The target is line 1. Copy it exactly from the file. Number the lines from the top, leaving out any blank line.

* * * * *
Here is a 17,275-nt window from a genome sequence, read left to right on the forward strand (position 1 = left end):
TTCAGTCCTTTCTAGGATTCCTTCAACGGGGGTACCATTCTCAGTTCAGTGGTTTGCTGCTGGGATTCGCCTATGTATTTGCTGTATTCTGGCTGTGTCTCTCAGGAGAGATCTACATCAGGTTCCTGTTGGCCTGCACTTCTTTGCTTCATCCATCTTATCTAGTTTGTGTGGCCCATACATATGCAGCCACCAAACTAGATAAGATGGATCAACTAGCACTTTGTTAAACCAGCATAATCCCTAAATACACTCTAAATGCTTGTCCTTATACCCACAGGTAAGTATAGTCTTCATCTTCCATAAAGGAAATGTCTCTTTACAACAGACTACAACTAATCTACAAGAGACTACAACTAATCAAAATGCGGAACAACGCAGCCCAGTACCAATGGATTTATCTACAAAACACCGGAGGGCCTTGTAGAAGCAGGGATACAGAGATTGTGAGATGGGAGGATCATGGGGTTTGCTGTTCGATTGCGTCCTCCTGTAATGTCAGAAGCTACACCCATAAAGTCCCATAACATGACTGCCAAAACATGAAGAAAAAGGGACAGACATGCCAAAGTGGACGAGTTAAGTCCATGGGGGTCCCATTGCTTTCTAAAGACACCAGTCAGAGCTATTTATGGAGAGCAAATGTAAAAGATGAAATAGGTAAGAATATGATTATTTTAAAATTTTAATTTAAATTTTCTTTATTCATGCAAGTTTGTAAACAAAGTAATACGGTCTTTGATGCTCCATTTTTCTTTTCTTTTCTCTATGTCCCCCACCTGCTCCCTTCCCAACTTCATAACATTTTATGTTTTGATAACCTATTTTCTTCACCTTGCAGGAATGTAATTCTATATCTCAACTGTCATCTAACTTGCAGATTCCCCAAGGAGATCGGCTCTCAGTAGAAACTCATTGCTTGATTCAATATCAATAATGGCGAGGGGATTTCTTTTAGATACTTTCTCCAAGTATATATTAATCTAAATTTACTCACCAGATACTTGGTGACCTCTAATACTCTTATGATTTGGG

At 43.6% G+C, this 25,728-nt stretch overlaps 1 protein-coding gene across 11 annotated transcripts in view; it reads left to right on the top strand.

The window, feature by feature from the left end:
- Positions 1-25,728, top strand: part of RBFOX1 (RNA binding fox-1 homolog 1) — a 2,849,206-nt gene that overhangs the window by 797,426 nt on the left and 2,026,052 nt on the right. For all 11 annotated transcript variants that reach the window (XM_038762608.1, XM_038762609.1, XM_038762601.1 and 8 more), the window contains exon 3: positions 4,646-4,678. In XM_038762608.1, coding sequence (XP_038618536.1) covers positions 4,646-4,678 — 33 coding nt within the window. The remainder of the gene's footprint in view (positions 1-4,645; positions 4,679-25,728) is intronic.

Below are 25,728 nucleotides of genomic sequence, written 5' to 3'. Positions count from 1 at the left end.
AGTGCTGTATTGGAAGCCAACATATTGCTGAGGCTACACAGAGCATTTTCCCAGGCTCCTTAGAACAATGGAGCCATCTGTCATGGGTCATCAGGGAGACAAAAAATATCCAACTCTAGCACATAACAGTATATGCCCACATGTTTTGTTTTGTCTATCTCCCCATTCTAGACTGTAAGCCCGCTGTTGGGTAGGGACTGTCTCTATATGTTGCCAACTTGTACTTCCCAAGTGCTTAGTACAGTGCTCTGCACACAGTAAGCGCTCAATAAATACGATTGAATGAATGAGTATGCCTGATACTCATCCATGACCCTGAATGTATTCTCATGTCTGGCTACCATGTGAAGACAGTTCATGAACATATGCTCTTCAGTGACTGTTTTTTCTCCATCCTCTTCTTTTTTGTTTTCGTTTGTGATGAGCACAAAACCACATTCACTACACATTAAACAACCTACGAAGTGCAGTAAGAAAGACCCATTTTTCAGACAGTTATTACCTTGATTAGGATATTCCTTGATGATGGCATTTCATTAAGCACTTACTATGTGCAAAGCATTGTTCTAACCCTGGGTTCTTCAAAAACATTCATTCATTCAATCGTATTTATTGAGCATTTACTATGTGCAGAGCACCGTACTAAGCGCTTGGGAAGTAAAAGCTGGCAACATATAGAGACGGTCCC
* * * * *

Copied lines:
Here is a 17,275-nt window from a genome sequence, read left to right on the forward strand (position 1 = left end):